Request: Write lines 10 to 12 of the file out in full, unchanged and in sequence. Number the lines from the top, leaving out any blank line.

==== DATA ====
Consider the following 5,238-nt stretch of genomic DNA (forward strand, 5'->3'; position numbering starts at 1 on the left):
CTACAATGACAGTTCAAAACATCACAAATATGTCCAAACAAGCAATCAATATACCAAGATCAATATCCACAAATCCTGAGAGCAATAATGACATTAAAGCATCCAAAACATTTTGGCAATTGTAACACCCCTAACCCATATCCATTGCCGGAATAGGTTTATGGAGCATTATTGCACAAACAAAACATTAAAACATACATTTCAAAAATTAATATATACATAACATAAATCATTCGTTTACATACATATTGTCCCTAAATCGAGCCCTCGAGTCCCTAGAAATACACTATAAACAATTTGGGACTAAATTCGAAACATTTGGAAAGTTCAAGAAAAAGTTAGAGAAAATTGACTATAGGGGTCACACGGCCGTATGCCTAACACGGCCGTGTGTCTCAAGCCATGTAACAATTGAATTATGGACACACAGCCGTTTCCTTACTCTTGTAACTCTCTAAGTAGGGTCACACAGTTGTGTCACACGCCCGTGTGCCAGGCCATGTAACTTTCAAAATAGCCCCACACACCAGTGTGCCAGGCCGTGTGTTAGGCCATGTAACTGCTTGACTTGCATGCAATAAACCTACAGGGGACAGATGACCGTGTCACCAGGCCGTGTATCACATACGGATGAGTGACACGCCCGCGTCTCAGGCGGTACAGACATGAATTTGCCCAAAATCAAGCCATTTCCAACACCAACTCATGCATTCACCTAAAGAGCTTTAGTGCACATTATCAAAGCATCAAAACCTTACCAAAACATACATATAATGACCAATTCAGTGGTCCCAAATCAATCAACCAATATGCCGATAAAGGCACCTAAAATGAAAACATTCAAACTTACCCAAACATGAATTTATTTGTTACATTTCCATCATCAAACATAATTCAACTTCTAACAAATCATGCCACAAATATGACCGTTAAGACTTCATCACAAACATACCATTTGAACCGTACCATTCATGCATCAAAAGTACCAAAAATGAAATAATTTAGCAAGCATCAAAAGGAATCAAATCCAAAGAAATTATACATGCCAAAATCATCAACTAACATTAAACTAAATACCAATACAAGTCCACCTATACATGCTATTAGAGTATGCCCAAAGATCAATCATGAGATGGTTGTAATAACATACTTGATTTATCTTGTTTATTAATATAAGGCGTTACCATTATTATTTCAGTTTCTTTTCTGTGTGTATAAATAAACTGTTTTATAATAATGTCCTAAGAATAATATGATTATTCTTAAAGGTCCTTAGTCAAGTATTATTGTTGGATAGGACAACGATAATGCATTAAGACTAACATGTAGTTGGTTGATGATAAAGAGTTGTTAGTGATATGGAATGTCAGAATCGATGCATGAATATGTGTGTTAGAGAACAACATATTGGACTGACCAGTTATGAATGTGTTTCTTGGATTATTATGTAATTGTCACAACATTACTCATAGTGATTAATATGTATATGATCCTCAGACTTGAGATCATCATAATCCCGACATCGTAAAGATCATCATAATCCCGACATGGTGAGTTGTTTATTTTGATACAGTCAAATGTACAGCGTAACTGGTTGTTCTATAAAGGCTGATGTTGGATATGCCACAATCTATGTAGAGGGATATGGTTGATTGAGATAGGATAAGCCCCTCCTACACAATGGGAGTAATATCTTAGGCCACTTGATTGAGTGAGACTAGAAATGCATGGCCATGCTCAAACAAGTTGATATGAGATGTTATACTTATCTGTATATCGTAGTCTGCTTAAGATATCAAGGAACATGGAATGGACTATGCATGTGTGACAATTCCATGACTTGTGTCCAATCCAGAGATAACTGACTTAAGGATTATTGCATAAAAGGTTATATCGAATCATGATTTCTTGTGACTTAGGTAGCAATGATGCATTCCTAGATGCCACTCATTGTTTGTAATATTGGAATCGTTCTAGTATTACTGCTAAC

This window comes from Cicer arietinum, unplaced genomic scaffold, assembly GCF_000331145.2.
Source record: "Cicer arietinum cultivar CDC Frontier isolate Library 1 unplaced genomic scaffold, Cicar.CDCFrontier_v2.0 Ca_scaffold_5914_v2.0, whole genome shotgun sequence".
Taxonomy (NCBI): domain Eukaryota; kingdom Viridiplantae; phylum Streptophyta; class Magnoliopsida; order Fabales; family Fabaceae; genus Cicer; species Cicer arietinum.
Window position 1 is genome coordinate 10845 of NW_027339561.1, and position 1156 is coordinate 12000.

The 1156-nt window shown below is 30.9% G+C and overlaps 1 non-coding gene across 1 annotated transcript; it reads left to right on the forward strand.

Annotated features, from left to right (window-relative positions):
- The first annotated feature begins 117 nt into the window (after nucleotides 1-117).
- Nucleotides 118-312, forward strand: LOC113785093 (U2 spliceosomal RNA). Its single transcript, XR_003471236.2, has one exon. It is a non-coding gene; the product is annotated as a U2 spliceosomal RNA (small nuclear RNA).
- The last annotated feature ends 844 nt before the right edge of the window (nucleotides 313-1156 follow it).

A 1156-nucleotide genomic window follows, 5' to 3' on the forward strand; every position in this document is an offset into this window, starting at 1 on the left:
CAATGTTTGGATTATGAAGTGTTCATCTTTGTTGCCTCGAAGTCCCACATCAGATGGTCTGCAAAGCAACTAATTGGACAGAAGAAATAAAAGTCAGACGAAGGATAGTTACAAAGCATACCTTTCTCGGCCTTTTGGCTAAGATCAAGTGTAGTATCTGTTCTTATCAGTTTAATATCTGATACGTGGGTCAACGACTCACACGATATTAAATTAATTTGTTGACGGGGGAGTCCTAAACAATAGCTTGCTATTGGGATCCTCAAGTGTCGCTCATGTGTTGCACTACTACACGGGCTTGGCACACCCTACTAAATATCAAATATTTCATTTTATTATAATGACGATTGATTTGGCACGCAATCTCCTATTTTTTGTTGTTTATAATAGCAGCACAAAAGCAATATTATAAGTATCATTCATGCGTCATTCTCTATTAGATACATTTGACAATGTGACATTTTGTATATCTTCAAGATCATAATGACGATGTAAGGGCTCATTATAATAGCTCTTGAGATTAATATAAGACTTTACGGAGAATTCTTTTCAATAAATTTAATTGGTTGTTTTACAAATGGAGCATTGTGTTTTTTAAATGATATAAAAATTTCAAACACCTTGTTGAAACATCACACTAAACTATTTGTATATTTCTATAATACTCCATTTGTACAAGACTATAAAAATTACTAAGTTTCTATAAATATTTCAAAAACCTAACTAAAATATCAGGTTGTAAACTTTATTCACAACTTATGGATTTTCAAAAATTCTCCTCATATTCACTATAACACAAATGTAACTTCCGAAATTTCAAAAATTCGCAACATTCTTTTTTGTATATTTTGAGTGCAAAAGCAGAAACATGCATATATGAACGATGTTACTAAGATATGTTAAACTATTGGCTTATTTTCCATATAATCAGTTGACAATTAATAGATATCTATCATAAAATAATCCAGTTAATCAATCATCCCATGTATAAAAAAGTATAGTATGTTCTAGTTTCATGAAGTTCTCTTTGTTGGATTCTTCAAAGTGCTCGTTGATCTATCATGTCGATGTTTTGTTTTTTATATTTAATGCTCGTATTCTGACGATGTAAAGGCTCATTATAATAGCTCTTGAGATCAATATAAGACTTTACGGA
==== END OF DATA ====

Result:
- Nucleotides 118-312, forward strand: LOC113785093 (U2 spliceosomal RNA). Its single transcript, XR_003471236.2, has one exon. It is a non-coding gene; the product is annotated as a U2 spliceosomal RNA (small nuclear RNA).
- The last annotated feature ends 844 nt before the right edge of the window (nucleotides 313-1156 follow it).

A 1156-nucleotide genomic window follows, 5' to 3' on the forward strand; every position in this document is an offset into this window, starting at 1 on the left: